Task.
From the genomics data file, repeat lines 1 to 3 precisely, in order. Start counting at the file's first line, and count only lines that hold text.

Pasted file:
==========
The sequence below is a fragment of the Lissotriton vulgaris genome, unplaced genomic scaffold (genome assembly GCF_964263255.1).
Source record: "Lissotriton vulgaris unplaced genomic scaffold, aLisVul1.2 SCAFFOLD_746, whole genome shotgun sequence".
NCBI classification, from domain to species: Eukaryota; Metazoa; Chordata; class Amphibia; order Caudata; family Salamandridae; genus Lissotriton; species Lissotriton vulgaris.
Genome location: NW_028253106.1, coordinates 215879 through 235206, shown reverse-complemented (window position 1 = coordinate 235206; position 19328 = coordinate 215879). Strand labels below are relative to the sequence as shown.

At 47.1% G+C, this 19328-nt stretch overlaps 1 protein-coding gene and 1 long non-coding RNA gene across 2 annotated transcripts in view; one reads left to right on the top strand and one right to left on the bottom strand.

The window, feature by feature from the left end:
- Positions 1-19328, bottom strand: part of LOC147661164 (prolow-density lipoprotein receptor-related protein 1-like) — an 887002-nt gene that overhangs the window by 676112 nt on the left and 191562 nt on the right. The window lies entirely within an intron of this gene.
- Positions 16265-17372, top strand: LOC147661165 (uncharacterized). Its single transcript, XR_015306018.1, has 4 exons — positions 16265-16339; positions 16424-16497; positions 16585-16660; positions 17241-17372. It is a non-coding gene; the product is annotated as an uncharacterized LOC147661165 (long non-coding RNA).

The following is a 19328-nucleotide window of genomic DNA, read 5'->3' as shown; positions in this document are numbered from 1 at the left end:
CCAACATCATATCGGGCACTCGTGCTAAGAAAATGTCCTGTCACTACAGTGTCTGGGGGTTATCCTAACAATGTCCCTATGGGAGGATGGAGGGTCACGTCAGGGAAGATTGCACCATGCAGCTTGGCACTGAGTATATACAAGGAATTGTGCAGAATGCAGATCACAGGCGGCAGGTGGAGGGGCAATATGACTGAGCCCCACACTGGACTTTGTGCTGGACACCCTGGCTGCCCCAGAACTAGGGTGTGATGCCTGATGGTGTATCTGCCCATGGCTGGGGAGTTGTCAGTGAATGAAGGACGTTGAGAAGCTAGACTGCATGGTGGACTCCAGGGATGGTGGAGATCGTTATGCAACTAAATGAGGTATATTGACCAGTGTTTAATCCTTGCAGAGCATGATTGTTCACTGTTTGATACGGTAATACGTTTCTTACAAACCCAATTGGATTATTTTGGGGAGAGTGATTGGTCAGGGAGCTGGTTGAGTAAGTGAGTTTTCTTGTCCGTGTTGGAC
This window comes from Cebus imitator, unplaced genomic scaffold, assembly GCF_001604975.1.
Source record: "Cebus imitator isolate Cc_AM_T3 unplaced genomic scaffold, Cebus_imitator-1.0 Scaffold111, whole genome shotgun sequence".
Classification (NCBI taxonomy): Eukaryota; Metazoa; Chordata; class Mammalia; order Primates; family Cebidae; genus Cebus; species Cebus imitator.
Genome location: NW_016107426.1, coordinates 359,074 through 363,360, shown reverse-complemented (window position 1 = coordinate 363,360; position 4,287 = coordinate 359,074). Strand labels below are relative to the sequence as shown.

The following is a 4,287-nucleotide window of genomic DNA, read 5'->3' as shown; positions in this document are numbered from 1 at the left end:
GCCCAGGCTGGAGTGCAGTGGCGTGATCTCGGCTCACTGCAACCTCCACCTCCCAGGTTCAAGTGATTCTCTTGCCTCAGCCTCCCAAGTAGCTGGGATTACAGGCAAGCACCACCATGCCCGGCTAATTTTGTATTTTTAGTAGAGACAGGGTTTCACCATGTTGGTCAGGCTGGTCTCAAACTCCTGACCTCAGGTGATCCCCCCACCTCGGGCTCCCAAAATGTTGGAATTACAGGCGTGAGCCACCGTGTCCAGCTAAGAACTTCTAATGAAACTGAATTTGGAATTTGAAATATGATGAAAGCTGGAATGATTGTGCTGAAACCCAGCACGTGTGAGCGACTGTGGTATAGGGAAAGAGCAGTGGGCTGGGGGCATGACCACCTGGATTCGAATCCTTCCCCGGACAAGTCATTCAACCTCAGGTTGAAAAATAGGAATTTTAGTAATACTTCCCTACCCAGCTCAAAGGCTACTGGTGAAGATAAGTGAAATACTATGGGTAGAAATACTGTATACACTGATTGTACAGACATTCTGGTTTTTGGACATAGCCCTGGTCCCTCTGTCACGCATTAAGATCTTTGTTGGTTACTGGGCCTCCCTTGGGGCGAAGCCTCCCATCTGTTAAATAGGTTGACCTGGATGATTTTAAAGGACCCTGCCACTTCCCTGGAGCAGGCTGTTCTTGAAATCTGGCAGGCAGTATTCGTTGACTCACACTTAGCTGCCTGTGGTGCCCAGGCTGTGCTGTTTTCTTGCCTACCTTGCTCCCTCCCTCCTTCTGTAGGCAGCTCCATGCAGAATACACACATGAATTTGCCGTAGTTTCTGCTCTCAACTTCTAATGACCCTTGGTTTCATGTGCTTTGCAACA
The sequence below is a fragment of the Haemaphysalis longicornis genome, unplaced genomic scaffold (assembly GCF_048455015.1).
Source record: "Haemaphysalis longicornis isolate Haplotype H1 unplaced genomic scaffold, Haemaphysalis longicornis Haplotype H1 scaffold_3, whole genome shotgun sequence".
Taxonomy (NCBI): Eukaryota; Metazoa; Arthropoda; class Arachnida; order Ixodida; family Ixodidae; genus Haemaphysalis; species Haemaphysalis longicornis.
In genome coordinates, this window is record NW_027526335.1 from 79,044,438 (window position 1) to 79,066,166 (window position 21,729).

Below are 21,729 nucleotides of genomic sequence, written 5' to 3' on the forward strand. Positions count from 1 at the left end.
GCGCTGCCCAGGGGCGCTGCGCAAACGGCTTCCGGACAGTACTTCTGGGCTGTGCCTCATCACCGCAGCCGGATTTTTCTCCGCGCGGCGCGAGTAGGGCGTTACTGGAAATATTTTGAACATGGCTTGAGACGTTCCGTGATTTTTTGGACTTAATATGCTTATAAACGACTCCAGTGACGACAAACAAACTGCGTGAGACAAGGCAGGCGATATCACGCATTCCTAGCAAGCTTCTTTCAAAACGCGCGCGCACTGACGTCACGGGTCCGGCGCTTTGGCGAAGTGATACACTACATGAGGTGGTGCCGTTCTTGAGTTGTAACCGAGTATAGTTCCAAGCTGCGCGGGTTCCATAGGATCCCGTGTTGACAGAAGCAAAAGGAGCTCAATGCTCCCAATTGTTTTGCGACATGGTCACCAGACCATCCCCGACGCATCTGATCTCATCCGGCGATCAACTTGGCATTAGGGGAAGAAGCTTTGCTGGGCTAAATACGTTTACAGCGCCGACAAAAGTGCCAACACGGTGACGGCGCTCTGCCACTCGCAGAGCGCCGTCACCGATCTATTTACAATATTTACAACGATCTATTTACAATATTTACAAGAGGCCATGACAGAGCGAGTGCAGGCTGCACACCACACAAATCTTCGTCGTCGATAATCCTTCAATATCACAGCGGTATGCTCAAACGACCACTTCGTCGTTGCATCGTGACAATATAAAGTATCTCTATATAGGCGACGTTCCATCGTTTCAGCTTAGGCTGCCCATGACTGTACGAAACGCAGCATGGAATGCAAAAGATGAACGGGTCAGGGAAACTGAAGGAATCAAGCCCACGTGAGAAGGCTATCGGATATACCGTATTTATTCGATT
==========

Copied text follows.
The sequence below is a fragment of the Lissotriton vulgaris genome, unplaced genomic scaffold (genome assembly GCF_964263255.1).
Source record: "Lissotriton vulgaris unplaced genomic scaffold, aLisVul1.2 SCAFFOLD_746, whole genome shotgun sequence".
NCBI classification, from domain to species: Eukaryota; Metazoa; Chordata; class Amphibia; order Caudata; family Salamandridae; genus Lissotriton; species Lissotriton vulgaris.